Google under fire on ‘click fraud’ details

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Google came under more criticism for its handling of financial information on Thursday after it released details on its corporate blog of a $90m settlement of a “click fraud” class-action lawsuit.

Click fraud, where advertisers fall victim to invalid clicks on their ads – often by competitors – that they then have to pay for, has been viewed by analysts as a risk factor to Google’s continuing success. It undermines the confidence of the search engine’s customers in the advertising system that produces 99 per cent of Google’s revenues.

At Google’s analyst day last week, Eric Schmidt, chief executive, said click fraud was no longer a material issue. Sergey Brin, co-founder, said the group was doing a good job of rooting it out and restricting it to a “small fraction” of clicks.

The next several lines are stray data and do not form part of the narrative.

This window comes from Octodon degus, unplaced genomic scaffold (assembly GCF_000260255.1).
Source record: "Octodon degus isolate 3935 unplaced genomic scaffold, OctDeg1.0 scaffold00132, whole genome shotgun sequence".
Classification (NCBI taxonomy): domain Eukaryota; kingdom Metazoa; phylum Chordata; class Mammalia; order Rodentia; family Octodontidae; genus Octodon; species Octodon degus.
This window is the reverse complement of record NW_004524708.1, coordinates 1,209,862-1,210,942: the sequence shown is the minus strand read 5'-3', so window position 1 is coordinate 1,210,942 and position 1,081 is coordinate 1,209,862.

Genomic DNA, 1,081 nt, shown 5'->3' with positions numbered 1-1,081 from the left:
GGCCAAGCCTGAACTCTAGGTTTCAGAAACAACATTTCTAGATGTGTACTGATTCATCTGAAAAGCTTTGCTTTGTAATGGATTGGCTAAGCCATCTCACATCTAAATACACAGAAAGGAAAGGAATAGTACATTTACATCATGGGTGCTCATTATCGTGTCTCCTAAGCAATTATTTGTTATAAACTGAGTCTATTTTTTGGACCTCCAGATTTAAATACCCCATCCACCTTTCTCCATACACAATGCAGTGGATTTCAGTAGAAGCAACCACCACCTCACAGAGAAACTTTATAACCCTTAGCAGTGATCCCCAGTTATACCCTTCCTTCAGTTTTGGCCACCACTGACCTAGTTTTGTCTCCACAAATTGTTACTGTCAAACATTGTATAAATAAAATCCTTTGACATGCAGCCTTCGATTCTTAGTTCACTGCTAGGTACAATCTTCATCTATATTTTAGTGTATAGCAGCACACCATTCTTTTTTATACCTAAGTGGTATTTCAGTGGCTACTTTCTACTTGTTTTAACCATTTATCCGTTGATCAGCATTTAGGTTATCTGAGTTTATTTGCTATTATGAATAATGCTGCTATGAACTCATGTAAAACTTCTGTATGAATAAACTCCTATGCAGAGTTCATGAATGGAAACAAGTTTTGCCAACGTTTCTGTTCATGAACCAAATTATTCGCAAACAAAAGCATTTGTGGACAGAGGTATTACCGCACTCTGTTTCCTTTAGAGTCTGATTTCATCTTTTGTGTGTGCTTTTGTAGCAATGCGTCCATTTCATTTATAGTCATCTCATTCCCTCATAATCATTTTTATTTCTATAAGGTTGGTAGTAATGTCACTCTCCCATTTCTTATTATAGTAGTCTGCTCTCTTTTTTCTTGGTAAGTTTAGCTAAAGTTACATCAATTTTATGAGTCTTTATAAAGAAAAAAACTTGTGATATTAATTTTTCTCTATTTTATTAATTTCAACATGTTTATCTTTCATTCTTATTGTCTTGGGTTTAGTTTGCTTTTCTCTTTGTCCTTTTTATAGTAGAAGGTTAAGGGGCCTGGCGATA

In a blog note on Thursday, Henry Blodgett, former Merrill Lynch internet analyst, said the $90m settlement of one case proved click fraud was still material to Google and the situation was “getting ridiculous” with “yet another Three Stooges PR move” of announcing this on its corporate blog.

The news came a day after Google was forced to make an SEC filing admitting it had inadvertently released financial information during its analyst day. It had mistakenly included notes from an internal strategy meeting in a Powerpoint presentation provided to analysts.

Google was sued in Arkansas last February over click fraud and on Thursday said it was close to a $90m resolution of the case that it thought the judge would approve.

It allows advertisers to apply for reimbursement of invalid clicks made up to 60 days prior to notifying Google. Under the lawsuit agreement, it would open up this window to whenever the questionable clicks occurred. It is offering credits for eligible invalid clicks up to the value of $90m including legal fees.

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